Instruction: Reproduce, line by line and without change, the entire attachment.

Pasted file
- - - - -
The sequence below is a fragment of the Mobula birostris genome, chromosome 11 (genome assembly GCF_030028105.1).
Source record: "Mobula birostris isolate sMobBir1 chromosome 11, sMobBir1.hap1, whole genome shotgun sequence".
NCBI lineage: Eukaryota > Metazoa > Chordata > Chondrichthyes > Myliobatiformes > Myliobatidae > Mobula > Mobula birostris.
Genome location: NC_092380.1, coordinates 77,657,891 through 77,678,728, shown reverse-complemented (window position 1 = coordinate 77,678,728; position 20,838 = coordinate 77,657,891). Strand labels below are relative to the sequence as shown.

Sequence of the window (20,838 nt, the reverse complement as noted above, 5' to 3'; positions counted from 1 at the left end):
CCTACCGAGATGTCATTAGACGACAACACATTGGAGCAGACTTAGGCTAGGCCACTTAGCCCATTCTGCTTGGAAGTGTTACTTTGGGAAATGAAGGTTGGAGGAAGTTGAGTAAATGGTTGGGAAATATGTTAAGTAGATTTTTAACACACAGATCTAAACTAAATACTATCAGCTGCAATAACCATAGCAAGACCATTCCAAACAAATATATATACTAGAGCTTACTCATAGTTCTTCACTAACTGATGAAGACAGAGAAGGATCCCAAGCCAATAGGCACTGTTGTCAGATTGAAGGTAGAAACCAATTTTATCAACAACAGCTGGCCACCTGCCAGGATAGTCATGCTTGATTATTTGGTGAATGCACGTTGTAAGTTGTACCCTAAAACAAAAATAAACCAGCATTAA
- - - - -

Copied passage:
The sequence below is a fragment of the Mobula birostris genome, chromosome 11 (genome assembly GCF_030028105.1).
Source record: "Mobula birostris isolate sMobBir1 chromosome 11, sMobBir1.hap1, whole genome shotgun sequence".
NCBI lineage: Eukaryota > Metazoa > Chordata > Chondrichthyes > Myliobatiformes > Myliobatidae > Mobula > Mobula birostris.
Genome location: NC_092380.1, coordinates 77,657,891 through 77,678,728, shown reverse-complemented (window position 1 = coordinate 77,678,728; position 20,838 = coordinate 77,657,891). Strand labels below are relative to the sequence as shown.

Sequence of the window (20,838 nt, the reverse complement as noted above, 5' to 3'; positions counted from 1 at the left end):
CCTACCGAGATGTCATTAGACGACAACACATTGGAGCAGACTTAGGCTAGGCCACTTAGCCCATTCTGCTTGGAAGTGTTACTTTGGGAAATGAAGGTTGGAGGAAGTTGAGTAAATGGTTGGGAAATATGTTAAGTAGATTTTTAACACACAGATCTAAACTAAATACTATCAGCTGCAATAACCATAGCAAGACCATTCCAAACAAATATATATACTAGAGCTTACTCATAGTTCTTCACTAACTGATGAAGACAGAGAAGGATCCCAAGCCAATAGGCACTGTTGTCAGATTGAAGGTAGAAACCAATTTTATCAACAACAGCTGGCCACCTGCCAGGATAGTCATGCTTGATTATTTGGTGAATGCACGTTGTAAGTTGTACCCTAAAACAAAAATAAACCAGCATTAA